What can I do to help?  What we like to do at our practice is start hitting the supplements hard if we have a breed that is predisposed to allergies.  Here are some ideas if you have an allergy dog or a genetically predisposed breed:

1.  Shampoo at least once weekly.  You need to wash the pollens and dander off of your dog's fur.  Especially if you have a long haired dog.  At LEAST once weekly.  Use a non medicated soothing shampoo such as oatmeal or eucalyptus.  If your dog is itchy, don't give a warm bath.  Heat makes the itch worse so use a slightly cool temperature.  

2.  Omega 3 Fatty Acids added to the diet daily is an amazing way to supplement your dog's itchy skin.  We use Grizzly Salmon Oil and you can read about all the amazing benefits of this oil on our prior blog post here.

3.  Dermoscent 6 is a topical essential oil that is applied in one spot on the skin once weekly to help re-establish the broken skin barrier.  It helps to keep the allergens from affecting the skin.  

4.  Boost in a Bottle essential oil is used topically 2-3 times weekly.  There is a blend of 22 essential oils to make this an effective way to replace steroids and medications.  You can read about all of it's benefits on our prior blog post here.

5.  Raw diets are incredibly helpful in helping keep your dog's immune system at its top level.  This food is made for your carivorous dog and can enhance their health in many ways and make them thrive!  We use The Honest Kitchen and Primal diets, but there are many to choose from.  Raw diets are so easy these days - buy a bag - measure the amount- and add water.

The Blessed Pet Shop can be your one stop shop for any and all of these products.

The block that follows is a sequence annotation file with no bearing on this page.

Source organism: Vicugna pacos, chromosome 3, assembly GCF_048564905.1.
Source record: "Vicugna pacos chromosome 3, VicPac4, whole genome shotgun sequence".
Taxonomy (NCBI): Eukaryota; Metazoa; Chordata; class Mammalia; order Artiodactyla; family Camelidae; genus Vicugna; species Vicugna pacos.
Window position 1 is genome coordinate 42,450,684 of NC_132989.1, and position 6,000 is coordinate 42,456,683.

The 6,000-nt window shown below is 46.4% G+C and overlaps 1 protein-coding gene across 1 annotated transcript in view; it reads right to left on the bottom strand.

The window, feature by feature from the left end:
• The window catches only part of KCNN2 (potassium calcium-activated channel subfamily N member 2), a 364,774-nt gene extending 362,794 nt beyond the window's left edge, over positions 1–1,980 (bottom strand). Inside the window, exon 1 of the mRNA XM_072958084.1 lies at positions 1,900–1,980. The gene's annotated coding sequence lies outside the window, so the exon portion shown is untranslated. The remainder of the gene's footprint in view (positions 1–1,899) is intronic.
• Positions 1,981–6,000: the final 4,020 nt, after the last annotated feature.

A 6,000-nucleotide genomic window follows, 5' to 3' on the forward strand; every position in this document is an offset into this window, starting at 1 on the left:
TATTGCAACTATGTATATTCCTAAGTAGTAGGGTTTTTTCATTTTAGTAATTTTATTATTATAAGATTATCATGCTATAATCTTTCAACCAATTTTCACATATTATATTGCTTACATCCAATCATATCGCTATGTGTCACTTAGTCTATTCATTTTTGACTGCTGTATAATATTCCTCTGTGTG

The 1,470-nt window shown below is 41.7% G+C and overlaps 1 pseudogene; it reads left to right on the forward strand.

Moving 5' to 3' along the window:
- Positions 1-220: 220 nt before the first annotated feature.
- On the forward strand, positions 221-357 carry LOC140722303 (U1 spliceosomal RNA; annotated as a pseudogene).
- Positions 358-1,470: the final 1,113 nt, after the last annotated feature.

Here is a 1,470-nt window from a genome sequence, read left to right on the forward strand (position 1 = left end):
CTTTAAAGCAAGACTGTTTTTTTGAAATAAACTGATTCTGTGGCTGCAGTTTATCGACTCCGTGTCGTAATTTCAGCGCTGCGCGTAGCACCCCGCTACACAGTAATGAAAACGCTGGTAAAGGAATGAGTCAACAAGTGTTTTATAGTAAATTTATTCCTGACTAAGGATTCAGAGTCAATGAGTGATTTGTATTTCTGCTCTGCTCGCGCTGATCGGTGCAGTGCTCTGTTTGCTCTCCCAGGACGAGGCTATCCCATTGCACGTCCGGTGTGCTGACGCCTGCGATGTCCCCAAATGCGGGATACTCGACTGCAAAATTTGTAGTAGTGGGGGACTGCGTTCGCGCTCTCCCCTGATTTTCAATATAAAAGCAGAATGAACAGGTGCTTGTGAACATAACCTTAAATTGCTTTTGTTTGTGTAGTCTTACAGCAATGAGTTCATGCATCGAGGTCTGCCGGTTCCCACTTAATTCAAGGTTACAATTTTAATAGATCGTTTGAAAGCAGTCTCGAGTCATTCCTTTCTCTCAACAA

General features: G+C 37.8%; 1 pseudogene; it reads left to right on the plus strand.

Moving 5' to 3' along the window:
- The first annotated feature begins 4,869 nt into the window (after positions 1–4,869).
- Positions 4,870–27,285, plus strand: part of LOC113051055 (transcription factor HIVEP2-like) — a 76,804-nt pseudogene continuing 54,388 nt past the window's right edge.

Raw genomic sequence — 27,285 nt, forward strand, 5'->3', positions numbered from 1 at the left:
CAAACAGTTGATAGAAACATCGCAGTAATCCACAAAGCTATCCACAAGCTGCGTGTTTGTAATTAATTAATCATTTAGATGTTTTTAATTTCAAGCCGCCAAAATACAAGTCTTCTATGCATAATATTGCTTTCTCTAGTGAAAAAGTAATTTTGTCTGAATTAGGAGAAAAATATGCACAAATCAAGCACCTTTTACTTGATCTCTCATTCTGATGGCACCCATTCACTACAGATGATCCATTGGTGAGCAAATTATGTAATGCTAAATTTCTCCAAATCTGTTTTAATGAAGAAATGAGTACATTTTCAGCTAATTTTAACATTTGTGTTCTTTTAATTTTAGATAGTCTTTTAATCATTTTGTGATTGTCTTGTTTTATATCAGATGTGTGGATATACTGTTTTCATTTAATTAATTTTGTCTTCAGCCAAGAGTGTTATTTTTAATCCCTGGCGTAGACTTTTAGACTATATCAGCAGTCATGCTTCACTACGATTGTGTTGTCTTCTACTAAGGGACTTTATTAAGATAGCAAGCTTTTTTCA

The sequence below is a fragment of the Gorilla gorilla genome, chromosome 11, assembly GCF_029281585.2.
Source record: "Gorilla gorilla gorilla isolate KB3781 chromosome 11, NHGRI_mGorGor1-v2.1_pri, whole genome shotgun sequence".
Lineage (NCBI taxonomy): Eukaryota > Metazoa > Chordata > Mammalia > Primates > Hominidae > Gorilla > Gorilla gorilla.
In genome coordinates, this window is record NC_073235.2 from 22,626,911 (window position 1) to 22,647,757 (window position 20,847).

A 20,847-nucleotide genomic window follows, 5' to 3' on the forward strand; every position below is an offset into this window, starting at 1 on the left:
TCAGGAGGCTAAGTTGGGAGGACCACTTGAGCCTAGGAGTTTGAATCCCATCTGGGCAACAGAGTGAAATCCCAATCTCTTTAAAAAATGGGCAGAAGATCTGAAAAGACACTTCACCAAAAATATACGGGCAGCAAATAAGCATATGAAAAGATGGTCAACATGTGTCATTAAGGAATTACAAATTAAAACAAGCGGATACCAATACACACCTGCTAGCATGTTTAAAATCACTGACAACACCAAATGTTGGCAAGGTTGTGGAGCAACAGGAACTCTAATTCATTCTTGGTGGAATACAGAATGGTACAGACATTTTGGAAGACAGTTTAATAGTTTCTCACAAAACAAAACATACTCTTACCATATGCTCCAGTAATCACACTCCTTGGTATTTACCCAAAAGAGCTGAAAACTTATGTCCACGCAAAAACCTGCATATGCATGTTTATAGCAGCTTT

Whether you choose immunotherapy, medication, or want to strictly try holistic support, I would encourage you to try any or all of the above.  All of these have to be used on a consistent basis and it can take 4-6 weeks to see results, so hang in there.

There is not much more frustrating to you, me and the poor dog than allergies.  As a veteriarian, I hate to diagnose canine atopy.  Since this condition is for life, we will be life long partners with the patient and their families to help them get through this.  Often, the medications become less and less effective over time.  It a difficult and often miserable condition to be in for everyone involved. 

However, don't be disheartened if your dog has allergies or if you have one of these breeds.  They can be successfully managed for life with persistent care.  You can have a happy, healthy dog, it just requires family support.  Please consider starting supplements if you have one of these breeds or if you have noticed that your dog may have some of the symptoms.  

If you have any questions - please comment below!

 

by Debbie Reynolds